It's a normal human tendency to stay optimistic and believe that you are immune from disaster. We say, "that'll happen to other people, I'll hope for the best and focus on my day-to-day activities."
By Kit Merker Thu, Jun 10, 2021 @ 12:06 PM
Kit Merker has been in technical and management roles for over a decade, doing everything from project management, coding, design, testing, and running a service. He currently works at Microsoft as a Developer Evangelist. Kit Merker has a blog dedicated to preparing for software disasters. Be sure to follow Kit on Twitter after reading his guest blog post below!
These are times of economic uncertainty for many businesses, and the very idea of spending much-needed funds on something that might happen may seem like suicide. According to CIO.com, business continuity & disaster recovery is NOT a top priority for CIO's.
But, as I say probably too frequently, hope is not a strategy.
Imagine if a disaster hit and you sustained serious downtime, got hacked, or lost data your customers needed. The results would be disastrous for your reputation and could mean the end of your business. You'd be kicking yourself for not preparing.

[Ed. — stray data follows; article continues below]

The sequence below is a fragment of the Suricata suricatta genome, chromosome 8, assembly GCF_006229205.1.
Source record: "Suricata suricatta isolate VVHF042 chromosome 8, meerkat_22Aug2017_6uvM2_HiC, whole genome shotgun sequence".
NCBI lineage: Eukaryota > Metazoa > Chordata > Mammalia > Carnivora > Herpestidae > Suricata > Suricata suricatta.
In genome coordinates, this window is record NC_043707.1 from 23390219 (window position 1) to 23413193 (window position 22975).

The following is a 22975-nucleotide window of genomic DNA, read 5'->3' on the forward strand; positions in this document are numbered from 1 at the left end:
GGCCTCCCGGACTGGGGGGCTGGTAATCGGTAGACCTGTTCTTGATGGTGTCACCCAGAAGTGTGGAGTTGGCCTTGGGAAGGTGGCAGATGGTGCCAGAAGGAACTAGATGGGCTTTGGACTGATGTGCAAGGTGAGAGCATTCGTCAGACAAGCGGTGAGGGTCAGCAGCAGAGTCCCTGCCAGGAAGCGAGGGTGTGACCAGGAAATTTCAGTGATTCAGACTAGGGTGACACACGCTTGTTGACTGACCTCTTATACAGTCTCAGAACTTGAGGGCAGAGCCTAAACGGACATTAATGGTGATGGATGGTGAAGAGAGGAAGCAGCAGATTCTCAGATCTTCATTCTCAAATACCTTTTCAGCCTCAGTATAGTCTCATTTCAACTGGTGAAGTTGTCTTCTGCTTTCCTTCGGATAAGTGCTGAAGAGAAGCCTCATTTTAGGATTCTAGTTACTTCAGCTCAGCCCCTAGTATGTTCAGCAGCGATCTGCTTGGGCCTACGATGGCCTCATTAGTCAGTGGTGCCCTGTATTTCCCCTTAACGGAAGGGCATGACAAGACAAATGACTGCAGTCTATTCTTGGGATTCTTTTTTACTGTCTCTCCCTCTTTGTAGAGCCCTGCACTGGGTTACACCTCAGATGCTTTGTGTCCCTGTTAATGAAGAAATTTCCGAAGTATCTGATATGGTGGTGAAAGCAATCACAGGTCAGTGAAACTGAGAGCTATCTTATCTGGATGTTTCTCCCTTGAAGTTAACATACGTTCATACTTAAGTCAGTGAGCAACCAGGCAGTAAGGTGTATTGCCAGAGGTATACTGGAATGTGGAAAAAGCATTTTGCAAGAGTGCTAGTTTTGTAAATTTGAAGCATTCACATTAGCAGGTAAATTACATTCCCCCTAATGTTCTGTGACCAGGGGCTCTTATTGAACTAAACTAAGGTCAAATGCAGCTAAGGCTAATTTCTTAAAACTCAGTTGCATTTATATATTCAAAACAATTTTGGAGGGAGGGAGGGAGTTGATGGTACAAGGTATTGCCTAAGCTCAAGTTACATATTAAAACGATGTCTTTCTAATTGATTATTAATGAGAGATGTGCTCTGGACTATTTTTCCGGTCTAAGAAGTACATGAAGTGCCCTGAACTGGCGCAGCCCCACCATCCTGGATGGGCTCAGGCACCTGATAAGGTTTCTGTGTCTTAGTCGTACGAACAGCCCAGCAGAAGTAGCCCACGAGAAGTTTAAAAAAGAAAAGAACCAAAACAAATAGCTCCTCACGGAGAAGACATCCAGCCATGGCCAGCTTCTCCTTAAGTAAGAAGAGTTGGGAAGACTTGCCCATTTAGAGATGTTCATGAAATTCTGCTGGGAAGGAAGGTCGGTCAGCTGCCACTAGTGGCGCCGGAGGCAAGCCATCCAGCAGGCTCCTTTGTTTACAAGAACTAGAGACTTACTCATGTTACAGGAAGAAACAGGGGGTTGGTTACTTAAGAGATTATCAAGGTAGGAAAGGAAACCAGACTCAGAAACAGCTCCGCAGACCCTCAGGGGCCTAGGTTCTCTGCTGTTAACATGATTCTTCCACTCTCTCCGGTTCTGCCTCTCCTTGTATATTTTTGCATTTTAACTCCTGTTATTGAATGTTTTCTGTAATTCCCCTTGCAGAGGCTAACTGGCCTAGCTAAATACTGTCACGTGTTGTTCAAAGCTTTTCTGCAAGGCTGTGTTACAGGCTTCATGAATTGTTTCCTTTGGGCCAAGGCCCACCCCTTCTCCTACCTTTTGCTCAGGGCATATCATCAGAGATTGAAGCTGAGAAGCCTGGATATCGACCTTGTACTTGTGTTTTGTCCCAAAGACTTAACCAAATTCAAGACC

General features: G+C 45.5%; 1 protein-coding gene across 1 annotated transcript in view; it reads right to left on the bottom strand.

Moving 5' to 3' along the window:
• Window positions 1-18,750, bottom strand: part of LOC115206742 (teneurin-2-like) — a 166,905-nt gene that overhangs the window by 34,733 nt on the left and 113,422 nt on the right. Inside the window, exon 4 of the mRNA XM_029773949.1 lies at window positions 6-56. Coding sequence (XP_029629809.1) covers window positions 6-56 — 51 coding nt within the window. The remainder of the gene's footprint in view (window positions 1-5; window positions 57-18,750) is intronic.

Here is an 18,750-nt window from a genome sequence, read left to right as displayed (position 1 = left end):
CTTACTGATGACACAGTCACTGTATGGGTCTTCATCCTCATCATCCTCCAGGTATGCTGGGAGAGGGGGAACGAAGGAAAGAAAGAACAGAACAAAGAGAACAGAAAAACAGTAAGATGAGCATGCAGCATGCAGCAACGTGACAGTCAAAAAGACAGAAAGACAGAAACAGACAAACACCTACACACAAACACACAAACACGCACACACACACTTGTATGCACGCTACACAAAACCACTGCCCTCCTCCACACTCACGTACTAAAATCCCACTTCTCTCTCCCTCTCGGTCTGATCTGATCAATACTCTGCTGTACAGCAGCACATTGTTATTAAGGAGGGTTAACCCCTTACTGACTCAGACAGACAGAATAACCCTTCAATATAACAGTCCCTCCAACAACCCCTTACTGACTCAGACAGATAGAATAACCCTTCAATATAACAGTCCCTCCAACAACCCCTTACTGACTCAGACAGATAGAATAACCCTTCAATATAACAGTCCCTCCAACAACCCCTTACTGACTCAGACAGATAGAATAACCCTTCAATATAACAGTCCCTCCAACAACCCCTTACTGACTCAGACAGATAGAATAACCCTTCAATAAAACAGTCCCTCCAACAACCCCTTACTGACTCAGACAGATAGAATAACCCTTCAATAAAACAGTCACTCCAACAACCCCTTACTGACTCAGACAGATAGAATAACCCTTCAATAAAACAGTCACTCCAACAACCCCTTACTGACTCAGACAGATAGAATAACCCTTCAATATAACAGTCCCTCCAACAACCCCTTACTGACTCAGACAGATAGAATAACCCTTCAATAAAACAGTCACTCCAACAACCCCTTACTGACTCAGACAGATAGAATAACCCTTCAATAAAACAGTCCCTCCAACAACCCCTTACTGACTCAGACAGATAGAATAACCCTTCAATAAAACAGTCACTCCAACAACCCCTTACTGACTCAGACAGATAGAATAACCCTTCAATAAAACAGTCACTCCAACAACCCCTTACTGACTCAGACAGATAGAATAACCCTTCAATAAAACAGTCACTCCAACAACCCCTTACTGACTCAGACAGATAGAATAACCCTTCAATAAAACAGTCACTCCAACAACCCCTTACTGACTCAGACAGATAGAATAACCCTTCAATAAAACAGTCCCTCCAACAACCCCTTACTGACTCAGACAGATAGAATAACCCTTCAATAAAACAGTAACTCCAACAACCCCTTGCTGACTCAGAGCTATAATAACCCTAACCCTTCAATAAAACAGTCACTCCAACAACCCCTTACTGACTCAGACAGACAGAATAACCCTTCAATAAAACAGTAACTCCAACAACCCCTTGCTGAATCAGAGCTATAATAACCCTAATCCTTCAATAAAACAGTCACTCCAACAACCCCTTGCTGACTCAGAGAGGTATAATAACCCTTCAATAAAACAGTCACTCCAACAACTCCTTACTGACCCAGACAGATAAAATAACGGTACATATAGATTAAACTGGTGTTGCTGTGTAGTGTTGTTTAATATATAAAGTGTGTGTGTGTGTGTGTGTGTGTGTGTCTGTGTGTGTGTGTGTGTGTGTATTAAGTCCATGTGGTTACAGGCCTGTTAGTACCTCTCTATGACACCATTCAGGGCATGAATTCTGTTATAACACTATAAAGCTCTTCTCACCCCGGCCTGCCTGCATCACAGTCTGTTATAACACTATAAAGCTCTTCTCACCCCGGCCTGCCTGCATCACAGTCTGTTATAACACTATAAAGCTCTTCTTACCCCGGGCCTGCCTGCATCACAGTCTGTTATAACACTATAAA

But just like a teenager learning to drive, sometimes getting in an accident helps you learn to operate more safely. The good news is that there are practical things you can do to reduce your risks of software disaster.
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By John Downey Wed, May 12, 2021 @ 17:05 PM
It seems like every day now that we hear about another company's network or laptop being hacked, or an organization accidentally revealing confidential files.
From a vulnerability in Equifax's system releasing personal information of 150 million users to the hack of Yahoo's system that released three billion email addresses in 2013 (but only entered the news in late 2017), even the largest and most seemingly secure organizations are susceptible to data insecurity.